If you stop making your car payments, your vehicle will eventually get repossessed. This will involve a repossession agent employed by your lender coming to your home, hooking your car up to a tow truck and taking it away.
The causes and reasons for credit card debt troubles are many and varied, but the symptoms are always the same -- not having enough money to pay your credit card in full each month. If you combine this kind of situation with a family emergency that requires a large expenditure of cash, you can see how things can quickly get out of control.
You won't go to jail for not paying your debts on time, but this wasn't true in the not-too-distant past. From the late 17th century to the early 19th century, states and cities in the United States operated debtors' prisons. These were facilities created to house people who failed to pay their debts. In some cases, the debts they owed were very small.
Many individuals in Ohio and elsewhere have experienced the stress of dealing with the burdens of debt. Overwhelming monetary obligations can be challenging enough on their own, and constant collection attempts may do little to ease the situation. Those who face similar circumstances could benefit from knowing what actions a debt collector can take, as well as the actions that may be prohibited.
Getting behind on your car payments usually results in your creditor sending the repossession specialist to your home to collect your vehicle. The first instinct of many vehicle owners facing repossession is to hide their vehicles.
Many individuals in Ohio and elsewhere have experienced the burdens of overwhelming debt. Financial hardships can be intimidating enough on their own, and the constant collection calls and letters may to little to ease the stress of the situation. While some attempts to collect on debts may be within reason, others may cross the line into illegal tactics, potentially leaving an individual the victim of creditor harassment.
Many Ohio residents know what it is like to get behind on their personal bills. The stress created by their financial situations is often bad enough, but when creditors begin calling and demanding payment, it could only get worse. If you find yourself in this situation, you should know your rights under the Fair Debt Collection Practices Act.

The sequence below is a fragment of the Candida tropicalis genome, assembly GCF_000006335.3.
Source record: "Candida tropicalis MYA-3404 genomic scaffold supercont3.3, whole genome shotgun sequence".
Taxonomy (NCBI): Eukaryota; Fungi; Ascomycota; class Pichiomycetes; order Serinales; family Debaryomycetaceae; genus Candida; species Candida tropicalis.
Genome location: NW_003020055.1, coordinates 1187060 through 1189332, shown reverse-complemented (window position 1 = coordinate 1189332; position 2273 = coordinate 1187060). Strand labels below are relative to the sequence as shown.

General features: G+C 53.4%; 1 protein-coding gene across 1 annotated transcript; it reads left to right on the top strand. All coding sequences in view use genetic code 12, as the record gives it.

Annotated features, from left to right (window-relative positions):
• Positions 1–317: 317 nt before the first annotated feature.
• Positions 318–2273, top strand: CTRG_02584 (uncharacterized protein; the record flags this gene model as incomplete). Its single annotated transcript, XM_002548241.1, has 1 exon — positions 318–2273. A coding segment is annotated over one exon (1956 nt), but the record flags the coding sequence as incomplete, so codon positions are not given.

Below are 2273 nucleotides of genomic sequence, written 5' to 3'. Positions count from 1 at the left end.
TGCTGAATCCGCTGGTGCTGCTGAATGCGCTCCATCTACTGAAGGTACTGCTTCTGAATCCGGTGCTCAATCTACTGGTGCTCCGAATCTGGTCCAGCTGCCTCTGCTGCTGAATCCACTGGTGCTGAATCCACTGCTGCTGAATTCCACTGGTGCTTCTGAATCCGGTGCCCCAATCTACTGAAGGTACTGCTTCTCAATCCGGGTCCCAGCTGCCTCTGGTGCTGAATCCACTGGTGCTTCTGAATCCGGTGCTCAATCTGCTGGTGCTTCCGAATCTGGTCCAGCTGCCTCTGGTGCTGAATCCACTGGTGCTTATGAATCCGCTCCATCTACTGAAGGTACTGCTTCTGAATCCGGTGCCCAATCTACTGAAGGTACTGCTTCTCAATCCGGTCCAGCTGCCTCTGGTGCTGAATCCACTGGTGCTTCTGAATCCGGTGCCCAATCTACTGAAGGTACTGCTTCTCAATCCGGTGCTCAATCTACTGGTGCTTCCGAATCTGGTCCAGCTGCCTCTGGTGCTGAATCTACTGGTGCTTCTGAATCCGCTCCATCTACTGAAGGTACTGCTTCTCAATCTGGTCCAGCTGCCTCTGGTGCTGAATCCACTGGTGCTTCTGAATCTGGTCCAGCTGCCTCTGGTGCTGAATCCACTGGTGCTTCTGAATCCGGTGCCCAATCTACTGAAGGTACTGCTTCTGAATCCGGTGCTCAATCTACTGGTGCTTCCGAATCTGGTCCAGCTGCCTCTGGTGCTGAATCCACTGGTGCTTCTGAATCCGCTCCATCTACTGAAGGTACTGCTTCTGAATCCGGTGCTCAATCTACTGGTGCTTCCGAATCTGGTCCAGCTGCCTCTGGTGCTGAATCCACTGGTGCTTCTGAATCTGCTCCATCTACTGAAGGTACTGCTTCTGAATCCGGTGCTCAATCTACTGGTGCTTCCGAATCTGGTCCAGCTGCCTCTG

Sometimes, small mistakes can turn out to cause significant damage to a consumer's credit. Every time a creditor sells an unpaid debt to another collection agency -- which is quite common -- it may show as a separate debt on the individual's credit report. Consumers in Ohio must know their rights, including what behavior of a debt collector is illegal.
Many Ohio residents have estate plans in place that determine what will happen to their assets after their passing. However, some forget to consider what will happen to their debts. Although the Federal Trade Commission prohibits debt collectors from holding family members personally responsible for the debts of deceased family members, some still try. This can become harassment, and abusive debt collection can be reported.
Some Ohio consumers who are facing difficult times may have to face those never-ending calls from collectors. The federal Fair Debt Collection Practices Act defines a debt collector as an entity who collects debts on behalf of others. This excludes the original creditor that extended the credit. Debt collectors not only collect unpaid debts for others, but they sometimes buy old outstanding debts, and any amounts of money collected will be for their own profit.